https://doi.org/10.1371/journal.pone.0023104.g009

The association between DBMI and diabetes was significantly different in men and women after adjusting for covariates, BMI in 1993–97, WC in 1993–97 and DWC (interaction, P = 0.02), and so was the association between DWC and diabetes after adjusting for covariates, WC in 1993–97, BMI in 1993–97 and DBMI (interaction, P = 0.01).

Subgroup analyses

The DWC was not associated with diabetes in men in the two strata of DBMI, whereas the association was positive in both strata in women (table 4). A 5 cm increase in WC was associated with a 7% and 11% higher risk of diabetes in women with loss and gain in BMI after adjusting for covariates, WC in 1993–97, BMI in 1993–97 and DBMI (Table 4).

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Table 4. Hazard Ratios and 95% Confidence Intervals of Diabetes according to Changes in Waist Circumference in Strata of Changes in Body Mass Index in Men and Women from the Danish Diet, Cancer and Health Study.

https://doi.org/10.1371/journal.pone.0023104.t004

The DWC was not associated with diabetes in men in the two strata of WC in 1993–97, whereas the association between was positive in both strata in women (table 4). A 5 cm increase in WC was associated with 8% and 9% higher risk of diabetes in women with low and high WC after adjusting for covariates, WC in 1993–97, BMI in 1993–97 and DBMI (table 4).

The exclusion of individuals with chronic diseases and cases of diabetes occurring within the first years of follow-up had no notable influence on the associations between DWC and diabetes in men or between DWC, DBMI and diabetes in women. The higher risk of diabetes associated with loss of BMI in men (figure 6) was, however, attenuated. The DBMI was e.g. positively associated with diabetes after adjusting for covariates BMI in 1993–97, WC in 1993–97 and DWC when cases in the first five years of follow-up were excluded (HR = 1.33 (1.05, 1.68) per kg/m2 DBMI) (table 5).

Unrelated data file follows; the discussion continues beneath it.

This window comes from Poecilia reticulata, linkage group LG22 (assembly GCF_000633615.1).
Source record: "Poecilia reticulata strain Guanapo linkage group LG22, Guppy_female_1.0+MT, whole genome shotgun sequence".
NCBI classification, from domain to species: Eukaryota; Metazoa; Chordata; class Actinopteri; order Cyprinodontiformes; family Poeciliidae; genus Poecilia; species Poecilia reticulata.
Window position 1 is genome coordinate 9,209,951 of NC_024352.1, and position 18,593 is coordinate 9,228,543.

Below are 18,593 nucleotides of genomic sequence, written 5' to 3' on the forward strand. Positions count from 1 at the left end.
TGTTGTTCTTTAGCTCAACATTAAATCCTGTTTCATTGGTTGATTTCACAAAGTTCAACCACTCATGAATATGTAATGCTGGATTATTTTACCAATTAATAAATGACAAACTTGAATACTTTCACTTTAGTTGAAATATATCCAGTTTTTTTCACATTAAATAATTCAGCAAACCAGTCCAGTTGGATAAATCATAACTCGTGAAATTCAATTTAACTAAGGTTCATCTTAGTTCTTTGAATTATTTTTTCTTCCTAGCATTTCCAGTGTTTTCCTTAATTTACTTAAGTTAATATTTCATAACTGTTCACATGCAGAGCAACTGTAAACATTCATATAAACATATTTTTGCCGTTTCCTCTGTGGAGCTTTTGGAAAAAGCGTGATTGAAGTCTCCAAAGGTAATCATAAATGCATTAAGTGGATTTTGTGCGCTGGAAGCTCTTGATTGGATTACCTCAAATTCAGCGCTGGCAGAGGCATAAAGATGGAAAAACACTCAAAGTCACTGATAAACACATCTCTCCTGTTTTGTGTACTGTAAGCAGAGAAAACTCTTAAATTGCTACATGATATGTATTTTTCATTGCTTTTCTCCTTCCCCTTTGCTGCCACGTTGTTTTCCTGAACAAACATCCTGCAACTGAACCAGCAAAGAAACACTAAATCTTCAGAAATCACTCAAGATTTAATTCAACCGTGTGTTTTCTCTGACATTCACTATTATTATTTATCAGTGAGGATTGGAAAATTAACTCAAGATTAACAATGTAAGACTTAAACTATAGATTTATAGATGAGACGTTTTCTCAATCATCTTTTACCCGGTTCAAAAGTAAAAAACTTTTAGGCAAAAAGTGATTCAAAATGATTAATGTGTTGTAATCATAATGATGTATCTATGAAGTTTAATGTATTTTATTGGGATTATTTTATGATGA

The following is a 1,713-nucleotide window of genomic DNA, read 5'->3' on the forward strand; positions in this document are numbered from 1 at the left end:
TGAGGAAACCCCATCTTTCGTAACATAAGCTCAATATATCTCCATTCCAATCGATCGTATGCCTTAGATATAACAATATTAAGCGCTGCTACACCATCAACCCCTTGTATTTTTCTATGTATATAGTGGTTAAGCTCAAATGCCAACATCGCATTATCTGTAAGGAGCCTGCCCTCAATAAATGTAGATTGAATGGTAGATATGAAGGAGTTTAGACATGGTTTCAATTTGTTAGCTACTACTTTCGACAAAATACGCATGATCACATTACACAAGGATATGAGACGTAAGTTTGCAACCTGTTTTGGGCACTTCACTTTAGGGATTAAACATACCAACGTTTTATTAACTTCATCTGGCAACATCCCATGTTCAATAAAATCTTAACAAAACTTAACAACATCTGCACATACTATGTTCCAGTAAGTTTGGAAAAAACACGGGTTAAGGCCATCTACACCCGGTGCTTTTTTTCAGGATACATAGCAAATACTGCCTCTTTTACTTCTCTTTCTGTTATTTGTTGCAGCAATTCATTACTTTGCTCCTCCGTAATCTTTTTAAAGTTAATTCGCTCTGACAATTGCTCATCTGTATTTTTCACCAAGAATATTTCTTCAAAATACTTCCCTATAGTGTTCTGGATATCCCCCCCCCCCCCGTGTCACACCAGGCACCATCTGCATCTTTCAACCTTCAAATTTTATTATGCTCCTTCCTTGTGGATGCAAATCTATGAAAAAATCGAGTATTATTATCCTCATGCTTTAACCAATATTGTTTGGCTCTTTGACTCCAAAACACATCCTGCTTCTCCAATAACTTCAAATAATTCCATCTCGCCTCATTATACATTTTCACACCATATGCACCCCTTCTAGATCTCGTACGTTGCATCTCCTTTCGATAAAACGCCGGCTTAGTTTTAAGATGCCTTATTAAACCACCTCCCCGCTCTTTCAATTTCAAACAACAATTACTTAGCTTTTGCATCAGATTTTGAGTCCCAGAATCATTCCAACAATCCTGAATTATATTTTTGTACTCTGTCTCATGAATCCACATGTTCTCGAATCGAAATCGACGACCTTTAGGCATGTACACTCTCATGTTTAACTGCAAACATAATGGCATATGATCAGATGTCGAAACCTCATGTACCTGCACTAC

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Table 5. Hazard Ratios and 95% Confidence Intervals of Diabetes according to Changes in Waist Circumference (DWC) and Changes in Body Mass Index (DBMI) in Men and Women from the Danish Diet, Cancer and Health Study when Individuals with Chronic Diseases and Diabetes Cases occurring in the first years of follow-up are excluded.

https://doi.org/10.1371/journal.pone.0023104.t005

Discussion

This prospective study of middle-aged men and women showed that WC at both recruitment and follow-up, as expected, was strongly and positively associated with the subsequent risk of diabetes also with adjustment for BMI. Changes in WC were, however, not associated with the risk of diabetes in men and only weakly positively associated with the risk of diabetes in women. These associations were not notably affected by adjustment for changes in BMI. Thus, the risk of diabetes was not modified by changes in WC as predicted from the association with WC made at a single point in time.

The strengths of the study are the large, well-characterized and ethnic homogeneous study population where information on changes in WC was available throughout a broad range of WC, BMI and BMI changes in both men and women. Selection bias is unlikely to have affected the results, as all study participants were followed after their second measurement of anthropometry until death or end of follow-up, and the number of participants lost due to death was low. The risk of information bias with respect to diagnosed diabetes was also low, as diabetes was assessed by record linkage to the Danish Diabetes Register independently of the collection of information regarding anthropometry.